The new (old) dobby loom

Dobby, (a corruption of “draw boy” refering to the weaver’s helpers who used to control the warp thread by pulling on draw threads), is a type of floor loom that is able to fully utalise all possible sheds ( a 16 shafts dobby loom can utalise 65,534 possible sheds!). “A manual dobby uses a chain of bars or lags each of which has pegs inserted to select the shafts to be moved… Another advantage to a dobby loom is the ability to handle much longer sequences in the pattern. A weaver working on a treadled loom must remember the entire sequence of treadlings that make up the pattern, and must keep track of where they are in the sequence at all times. Getting lost or making a mistake can ruin the cloth being woven. On a manual dobby the sequence that makes up the pattern is represented by the chain of dobby bars. The length of the sequence is limited by the length of the dobby chain. This can easily be several hundred dobby bars, although an average dobby chain will have approximately fifty bars.”

Can you believe that, 65,534 possibilities! It actually starts to make my brain hurt just think about all those possibilities, seriously I’m still getting my head around 4 shaft patterns (oh my!).

Right now I want to get my head around how the dobby beg and chain system works. In a future post I’ll go step by step through the warping up of my “teething” warp and thus the various parts of the dobby loom from sectional warp beam to front apron, tie up and my sampler of various weaving structures (that will be a photo heavy post).

Ok, so dobby pegs and chains. The dobby box is made up of bars linked together with a few chain links, forming a long chain of bars. My loom has wooden bars and metal links and pegs, I’m not sure about other dobby looms though. Each bar has 16 holes, 1 hole for each shaft. A peg in a hole indicates that shaft is to be lifted for that rise of the shed, obviously if there is no peg then the shaft stays put. A single bar for plain weave might look like this (with a x indicating a peg): [xoxoxoxoxoxoxoxo]. Incidentally, there are only two treadles for the dobby loom and they turn the gear to move the next bar into position and thus creating the next shed. To continue with a plain weave (or Tabby if your prefer) you would program the next bar to be: [oxoxoxoxoxoxoxox] (the opposite of the first one). The shortest chain you can make is 8, so you would continue to peg all your 8 bars with the alternating pegging:


The AVL manual recommends starting all your projects with this tabby weave for the first inch and or as a header to ensure you’ve got all your threading up error free.

Instead of using a tie-up and treadling plan like you use for other floor looms, with a dobby loom you create a “peg plan”. This is a graph showing the order in which pegs are placed into the dobby bars. Now, lets see if I can explain how to convert a tie-up & treadling plan, into a peg plan! (This is mostly for my own benefit, I could just cut and past the info from the AVL manual, see link below, but I believe I will start to understand the process better myself if I can write it out).

You can see in diagram “A”

that the harnesses are represented down the side of the tie-up, in a peg plan the harnesses are at the top. To convert the tie-up from “A” to the peg plan in “B” simply convert black squares down the left hand side of “A” into pegs going across the top (from right to left) on “B”.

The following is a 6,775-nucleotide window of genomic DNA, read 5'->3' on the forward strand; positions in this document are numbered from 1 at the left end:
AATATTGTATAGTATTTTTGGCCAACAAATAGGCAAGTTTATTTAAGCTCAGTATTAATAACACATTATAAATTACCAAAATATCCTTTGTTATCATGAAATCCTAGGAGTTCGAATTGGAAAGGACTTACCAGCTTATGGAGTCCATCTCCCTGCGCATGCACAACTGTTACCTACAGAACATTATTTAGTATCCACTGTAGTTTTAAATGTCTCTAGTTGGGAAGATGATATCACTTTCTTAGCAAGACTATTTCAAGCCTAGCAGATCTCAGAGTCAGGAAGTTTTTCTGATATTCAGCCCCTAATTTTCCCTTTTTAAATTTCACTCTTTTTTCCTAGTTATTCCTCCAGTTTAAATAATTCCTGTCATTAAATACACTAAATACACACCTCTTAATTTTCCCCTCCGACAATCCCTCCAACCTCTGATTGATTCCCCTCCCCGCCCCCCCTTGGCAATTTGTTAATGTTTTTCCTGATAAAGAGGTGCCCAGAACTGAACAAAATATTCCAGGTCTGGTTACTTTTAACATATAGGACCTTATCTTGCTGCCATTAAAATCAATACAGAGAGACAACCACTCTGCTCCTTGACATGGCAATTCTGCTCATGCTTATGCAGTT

So in “A” you have a black square in harness 2, treadle 1, in your peg plan you would move that square up the top to Harness 2, Dobby bar 1. Continue with 6, 7, 9, 11, 13 and 15. (see chart “C”),

continue to the next treadle and harness sequence (see chart “D”).

Now take a look at chart “E”, see how in dobby bar 30, harness 2 there is no peg? And that continues in a diagonal to form a “V” – compare that to the treadling plan in chart “A” and notice how there is an “x” in the same position, showing when the shed will be formed and thus creating your pattern.

Now, the one last bit that I’m trying to work out is how this all relates to the threading of heddles into shafts. If I was to just see that treadling plan without the words “treadling” I would have assumed it was the threading plan. I would have turned the chart onto it’s side like this:

I would have threaded the first warp thread into the 1st heddle on shaft 1, the second thread into the first heddle on shaft 2 and so on up to shaft 16, I would then thread the 17th warp thread into the second heddle on shaft 15 (so shaft 15 now has 2 threads) and so back down to shaft 1. In this case, shafts 1 and 16 would only have 1 thread each. Somehow this doesn’t seem quite correct to me…

Really useful tips from the manual:

“There are times you will find it helpful to use blank dobby bars to mark your place in your pattern. For instance, if you need to know where the beginning of a pattern is, leave a blank bar just before the dobby bar corresponding to the first shed of the pattern. When you are weaving and come to this blank bar, no harnesses will raise.”

“Keep in mind that the direction the chain moves can be reversed at any time. This feature can save pegging time and dobby chain. One example of its use is with a pattern where the second half is a mirror image of the first half… by reversing the dobby unit, the second half or mirror image is automatically produced. When using this technique, you may want to leave a blank bar as a signal at the point at which the dobby is to be reversed… This feature can also be used where long lengths of tabby are to be woven between pattern borders. Simply peg up part of the tabby and by repeatedly reversing, as much tabby can be woven as necessary. Here again, use blank bars between the tabby part of the chain and the pattern part.”

(Further reading of how this particular loom operates can be found here on the AVL USA website’s manual)


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